By Melinda Young

There are natural conflicts between IRBs and principal investigators, but IRBs can take several steps to improve this crucial relationship.

For instance, IRBs should treat everything on a case-by-case basis, depending on the situation, the principal investigator (PI), and the IRB’s policies, says RoseAnn Fleming, CIP, interim director of the University of Southern California IRB.

If there is a policy disagreement or issue with an investigator, then the IRB director can quote the policy. IRBs that use internal standard operating procedures (SOPs) also can cite those in explaining decisions to PIs.

“Is the PI’s expectation reasonable? If not, then why?” Fleming says. “If it is reasonable, why hasn’t it been met?”

Fleming suggests IRBs use these methods to improve the IRB’s relationship with PIs:

• Keep communication door open. “Talk to staff and find out what their everyday work is like and what are the most common reasons for sending PIs back-up questions,” Fleming suggests.

When PIs contact Fleming, it usually is a sign that they are frustrated, upset, and did not get what they wanted, she says. “My goal is to see what’s reasonable. I try to accommodate them, but I also put the responsibility back on them.”

When a study goes through the IRB process several times, it is likely because there is miscommunication somewhere, Fleming says. “It’s my goal to find out where that miscommunication is,” she explains. “Oftentimes, it’s because PIs are told to do something they don’t want to do, and I have to tell them why they need to do it.”

The problem often can be resolved when IRB staff tell PIs why they made that decision. They can connect it to policies and regulations and explain how their job is to help facilitate the research process while protecting human subjects, Fleming says.

“When they understand why you’re doing it, they are more reasonable,” she adds.

• Use humor to break the ice. “Each analyst has their own way of dealing with different investigators, and I personally use humor because that breaks down the angry PI,” Fleming says.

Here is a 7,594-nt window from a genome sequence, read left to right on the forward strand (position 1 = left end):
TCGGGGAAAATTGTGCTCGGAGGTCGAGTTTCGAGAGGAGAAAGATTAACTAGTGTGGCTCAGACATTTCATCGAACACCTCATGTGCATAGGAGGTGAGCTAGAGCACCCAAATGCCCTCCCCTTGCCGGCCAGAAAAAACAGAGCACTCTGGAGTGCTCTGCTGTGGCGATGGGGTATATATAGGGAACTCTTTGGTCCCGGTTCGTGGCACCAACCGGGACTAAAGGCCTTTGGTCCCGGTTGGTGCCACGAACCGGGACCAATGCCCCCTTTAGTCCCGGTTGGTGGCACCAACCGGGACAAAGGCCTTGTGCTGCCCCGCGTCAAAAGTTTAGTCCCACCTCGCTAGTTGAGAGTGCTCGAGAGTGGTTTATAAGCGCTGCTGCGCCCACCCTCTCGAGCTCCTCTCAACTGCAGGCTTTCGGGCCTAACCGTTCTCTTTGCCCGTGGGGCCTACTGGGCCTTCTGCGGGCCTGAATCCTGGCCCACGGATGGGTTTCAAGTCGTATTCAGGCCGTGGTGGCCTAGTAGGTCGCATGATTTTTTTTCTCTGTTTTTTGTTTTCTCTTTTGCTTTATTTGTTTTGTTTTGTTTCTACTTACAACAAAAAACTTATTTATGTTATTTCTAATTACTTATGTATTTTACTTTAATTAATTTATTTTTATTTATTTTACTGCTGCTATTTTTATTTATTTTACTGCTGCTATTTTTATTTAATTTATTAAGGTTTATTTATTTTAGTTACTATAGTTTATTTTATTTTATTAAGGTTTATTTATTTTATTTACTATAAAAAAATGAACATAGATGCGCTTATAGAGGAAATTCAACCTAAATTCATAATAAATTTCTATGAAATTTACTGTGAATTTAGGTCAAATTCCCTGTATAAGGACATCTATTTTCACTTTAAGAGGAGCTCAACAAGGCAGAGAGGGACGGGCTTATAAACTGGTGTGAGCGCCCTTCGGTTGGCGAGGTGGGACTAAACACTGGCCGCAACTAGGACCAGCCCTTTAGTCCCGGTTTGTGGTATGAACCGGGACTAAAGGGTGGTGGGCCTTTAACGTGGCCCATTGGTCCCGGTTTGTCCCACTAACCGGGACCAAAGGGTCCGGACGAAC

Humor puts people at ease. “I usually tell an investigator that I’m not a scientist and I don’t play one on TV,” she says. “My other line I use is: ‘The answers I have to your questions are like adult diapers, everything depends on something else.’”

After that icebreaker, Fleming will launch into how a study can go from exemption to full board, based on details about drug use and whether identifiers are used. “The type of review you’re doing depends on what you’re doing in the study,” she adds.

• Invite PIs to be part of the process. Sometimes, Fleming invites investigators to become IRB members. Her theory is that if a principal investigator is concerned about how the IRB works, then the PI could join the board and help change procedures, she says.

“Most say, ‘No, thank you,’ but once in a while they’ll say, ‘Yes,’” Fleming says.

Once PIs begin to understand how the IRB office and process works, they can become advocates for this check and balance in human subjects research. “They might go out and tell their peers, ‘I hated the IRB at one point, but I understand them now,’” she says.

The investigators who accepted Fleming’s offer have become the best advocates for the IRB, she notes. “Their expectations for other researchers were higher than their expectations of themselves, at the beginning,” she adds.

Fleming’s approach is based partly on her experience of working in clinical trials. “I know what their frustrations are,” she says. “I once hated the IRB, too, but I know there are legitimate reasons why they’re asking these questions.”

• Instill policy of zero tolerance for bullying. “I will not tolerate abusive PIs to staff,” Fleming says. “Our institution has a policy, and I refer them to that policy.”

Fleming has met with PIs to let them know their behavior was unacceptable. Her conversation with them is along the lines of “We are all here to do our best and accommodate you, but you have to understand you can’t go around screaming at people,” she says.

If it were necessary, she would escalate the issue to human relations, but that rarely is the case, she adds.

• Create policies to ensure a fair turnaround timeline. “We have a queue that new applications go into,” Fleming says. “They’re pulled out in the order they’re received.”

If the IRB asks nonscientific questions, then that review will return to the PI to resolve the issues. In a few cases, PIs prefer their protocols are first reviewed by a member of the board rather than IRB staff. Those studies are sent to the vice chair, Fleming notes. “If questions come from a peer, they’re more accepting of it,” she says. But those studies might take longer to review because they do not go through the usual process.

Developing ways to form an amicable working relationship with PIs is a good way to improve human research protection goals. For instance, IRB members and staff who PIs trust can be advisors. With their guidance, studies will go through the review process more efficiently and quickly.

There are good submissions and some bad submissions among the 2,000 new applications the IRB sees each year, Fleming notes. “Our volume increases every year,” she says. “Our goal is to help those who submit not-so-good submissions improve their applications.”